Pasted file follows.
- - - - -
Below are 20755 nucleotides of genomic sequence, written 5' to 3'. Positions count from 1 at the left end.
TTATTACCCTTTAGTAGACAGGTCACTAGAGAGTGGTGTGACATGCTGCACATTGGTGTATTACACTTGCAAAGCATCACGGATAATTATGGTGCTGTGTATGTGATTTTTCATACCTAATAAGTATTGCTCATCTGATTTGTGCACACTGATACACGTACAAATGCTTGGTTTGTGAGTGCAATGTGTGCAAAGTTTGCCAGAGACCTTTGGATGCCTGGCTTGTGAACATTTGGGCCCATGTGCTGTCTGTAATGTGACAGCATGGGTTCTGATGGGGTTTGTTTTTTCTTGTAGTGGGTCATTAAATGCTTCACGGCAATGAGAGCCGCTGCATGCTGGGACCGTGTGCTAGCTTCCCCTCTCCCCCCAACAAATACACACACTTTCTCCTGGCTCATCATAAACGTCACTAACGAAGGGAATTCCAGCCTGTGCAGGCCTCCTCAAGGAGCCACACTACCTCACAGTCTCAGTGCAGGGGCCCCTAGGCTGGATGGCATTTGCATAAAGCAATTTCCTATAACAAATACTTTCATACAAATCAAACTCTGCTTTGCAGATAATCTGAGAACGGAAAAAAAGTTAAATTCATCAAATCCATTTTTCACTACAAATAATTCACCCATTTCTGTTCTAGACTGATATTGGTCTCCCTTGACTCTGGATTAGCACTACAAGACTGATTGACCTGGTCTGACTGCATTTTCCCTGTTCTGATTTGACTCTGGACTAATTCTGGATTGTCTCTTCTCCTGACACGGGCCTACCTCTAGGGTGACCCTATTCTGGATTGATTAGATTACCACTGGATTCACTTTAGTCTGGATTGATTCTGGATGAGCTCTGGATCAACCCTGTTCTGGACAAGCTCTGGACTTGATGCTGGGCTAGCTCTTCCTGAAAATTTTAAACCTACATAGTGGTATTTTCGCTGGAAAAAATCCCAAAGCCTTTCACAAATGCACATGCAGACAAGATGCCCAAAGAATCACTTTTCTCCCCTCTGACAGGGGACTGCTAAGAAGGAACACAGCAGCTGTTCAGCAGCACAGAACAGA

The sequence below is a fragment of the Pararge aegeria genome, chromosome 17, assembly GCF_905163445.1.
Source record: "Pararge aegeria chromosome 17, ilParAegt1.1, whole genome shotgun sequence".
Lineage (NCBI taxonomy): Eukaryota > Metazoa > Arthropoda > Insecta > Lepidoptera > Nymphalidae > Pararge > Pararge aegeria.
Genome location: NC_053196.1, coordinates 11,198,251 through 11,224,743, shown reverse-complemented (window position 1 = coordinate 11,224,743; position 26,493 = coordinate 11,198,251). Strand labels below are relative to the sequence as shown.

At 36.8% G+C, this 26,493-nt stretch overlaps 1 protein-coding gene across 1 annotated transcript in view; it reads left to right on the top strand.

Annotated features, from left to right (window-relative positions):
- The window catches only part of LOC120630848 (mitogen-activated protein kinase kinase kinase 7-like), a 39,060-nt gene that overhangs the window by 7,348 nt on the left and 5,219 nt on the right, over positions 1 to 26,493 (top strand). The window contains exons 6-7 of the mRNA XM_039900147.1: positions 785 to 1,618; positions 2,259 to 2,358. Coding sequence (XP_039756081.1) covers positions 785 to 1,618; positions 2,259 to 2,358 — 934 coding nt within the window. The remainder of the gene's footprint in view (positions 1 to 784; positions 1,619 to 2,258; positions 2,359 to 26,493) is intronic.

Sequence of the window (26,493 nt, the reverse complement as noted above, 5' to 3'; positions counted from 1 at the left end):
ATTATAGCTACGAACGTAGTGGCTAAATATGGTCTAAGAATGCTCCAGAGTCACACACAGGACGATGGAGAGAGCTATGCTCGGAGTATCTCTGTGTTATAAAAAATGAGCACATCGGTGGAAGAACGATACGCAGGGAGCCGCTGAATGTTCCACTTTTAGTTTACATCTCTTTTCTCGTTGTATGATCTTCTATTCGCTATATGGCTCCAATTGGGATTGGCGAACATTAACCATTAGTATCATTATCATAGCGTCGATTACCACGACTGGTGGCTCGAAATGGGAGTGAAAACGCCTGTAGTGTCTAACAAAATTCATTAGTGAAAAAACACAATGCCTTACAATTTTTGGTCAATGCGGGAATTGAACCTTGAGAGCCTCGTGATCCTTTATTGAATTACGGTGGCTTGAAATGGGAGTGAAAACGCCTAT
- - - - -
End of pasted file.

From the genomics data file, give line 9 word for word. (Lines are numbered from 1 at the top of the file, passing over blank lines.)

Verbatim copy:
- The window catches only part of LOC120630848 (mitogen-activated protein kinase kinase kinase 7-like), a 39,060-nt gene that overhangs the window by 7,348 nt on the left and 5,219 nt on the right, over positions 1 to 26,493 (top strand). The window contains exons 6-7 of the mRNA XM_039900147.1: positions 785 to 1,618; positions 2,259 to 2,358. Coding sequence (XP_039756081.1) covers positions 785 to 1,618; positions 2,259 to 2,358 — 934 coding nt within the window. The remainder of the gene's footprint in view (positions 1 to 784; positions 1,619 to 2,258; positions 2,359 to 26,493) is intronic.